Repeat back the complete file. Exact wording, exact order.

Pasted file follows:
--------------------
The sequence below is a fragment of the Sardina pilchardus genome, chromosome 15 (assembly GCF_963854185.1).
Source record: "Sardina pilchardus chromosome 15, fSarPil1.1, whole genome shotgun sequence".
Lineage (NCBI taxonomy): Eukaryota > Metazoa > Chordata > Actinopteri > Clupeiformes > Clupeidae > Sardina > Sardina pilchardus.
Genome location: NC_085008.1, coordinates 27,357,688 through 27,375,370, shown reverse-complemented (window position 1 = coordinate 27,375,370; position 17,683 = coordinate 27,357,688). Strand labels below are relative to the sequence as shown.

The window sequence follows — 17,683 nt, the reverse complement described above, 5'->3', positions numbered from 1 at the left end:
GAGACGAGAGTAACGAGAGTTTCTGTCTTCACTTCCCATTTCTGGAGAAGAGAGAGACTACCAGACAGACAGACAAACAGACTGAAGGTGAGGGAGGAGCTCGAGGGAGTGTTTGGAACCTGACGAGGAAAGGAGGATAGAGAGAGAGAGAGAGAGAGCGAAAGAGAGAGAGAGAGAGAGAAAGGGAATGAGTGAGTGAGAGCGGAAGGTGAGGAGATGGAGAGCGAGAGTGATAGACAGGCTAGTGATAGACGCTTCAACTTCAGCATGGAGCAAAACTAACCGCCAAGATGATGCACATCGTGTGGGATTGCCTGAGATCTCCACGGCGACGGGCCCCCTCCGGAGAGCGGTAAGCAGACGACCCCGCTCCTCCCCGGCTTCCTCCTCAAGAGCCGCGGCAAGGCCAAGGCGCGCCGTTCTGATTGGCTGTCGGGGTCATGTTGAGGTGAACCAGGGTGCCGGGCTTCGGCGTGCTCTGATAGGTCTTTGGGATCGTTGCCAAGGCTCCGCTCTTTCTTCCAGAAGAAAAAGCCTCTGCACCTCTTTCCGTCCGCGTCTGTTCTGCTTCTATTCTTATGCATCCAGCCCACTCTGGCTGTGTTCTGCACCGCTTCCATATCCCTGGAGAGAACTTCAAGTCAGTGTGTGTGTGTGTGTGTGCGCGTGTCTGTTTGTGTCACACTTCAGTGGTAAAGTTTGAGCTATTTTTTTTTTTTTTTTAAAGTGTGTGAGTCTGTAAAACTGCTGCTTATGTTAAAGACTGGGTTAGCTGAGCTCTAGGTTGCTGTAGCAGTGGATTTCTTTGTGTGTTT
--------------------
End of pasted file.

The sequence below is a fragment of the Sardina pilchardus genome, chromosome 15 (assembly GCF_963854185.1).
Source record: "Sardina pilchardus chromosome 15, fSarPil1.1, whole genome shotgun sequence".
Lineage (NCBI taxonomy): Eukaryota > Metazoa > Chordata > Actinopteri > Clupeiformes > Clupeidae > Sardina > Sardina pilchardus.
Genome location: NC_085008.1, coordinates 27,357,688 through 27,375,370, shown reverse-complemented (window position 1 = coordinate 27,375,370; position 17,683 = coordinate 27,357,688). Strand labels below are relative to the sequence as shown.

The window sequence follows — 17,683 nt, the reverse complement described above, 5'->3', positions numbered from 1 at the left end:
GAGACGAGAGTAACGAGAGTTTCTGTCTTCACTTCCCATTTCTGGAGAAGAGAGAGACTACCAGACAGACAGACAAACAGACTGAAGGTGAGGGAGGAGCTCGAGGGAGTGTTTGGAACCTGACGAGGAAAGGAGGATAGAGAGAGAGAGAGAGAGAGCGAAAGAGAGAGAGAGAGAGAGAAAGGGAATGAGTGAGTGAGAGCGGAAGGTGAGGAGATGGAGAGCGAGAGTGATAGACAGGCTAGTGATAGACGCTTCAACTTCAGCATGGAGCAAAACTAACCGCCAAGATGATGCACATCGTGTGGGATTGCCTGAGATCTCCACGGCGACGGGCCCCCTCCGGAGAGCGGTAAGCAGACGACCCCGCTCCTCCCCGGCTTCCTCCTCAAGAGCCGCGGCAAGGCCAAGGCGCGCCGTTCTGATTGGCTGTCGGGGTCATGTTGAGGTGAACCAGGGTGCCGGGCTTCGGCGTGCTCTGATAGGTCTTTGGGATCGTTGCCAAGGCTCCGCTCTTTCTTCCAGAAGAAAAAGCCTCTGCACCTCTTTCCGTCCGCGTCTGTTCTGCTTCTATTCTTATGCATCCAGCCCACTCTGGCTGTGTTCTGCACCGCTTCCATATCCCTGGAGAGAACTTCAAGTCAGTGTGTGTGTGTGTGTGTGCGCGTGTCTGTTTGTGTCACACTTCAGTGGTAAAGTTTGAGCTATTTTTTTTTTTTTTTTAAAGTGTGTGAGTCTGTAAAACTGCTGCTTATGTTAAAGACTGGGTTAGCTGAGCTCTAGGTTGCTGTAGCAGTGGATTTCTTTGTGTGTTT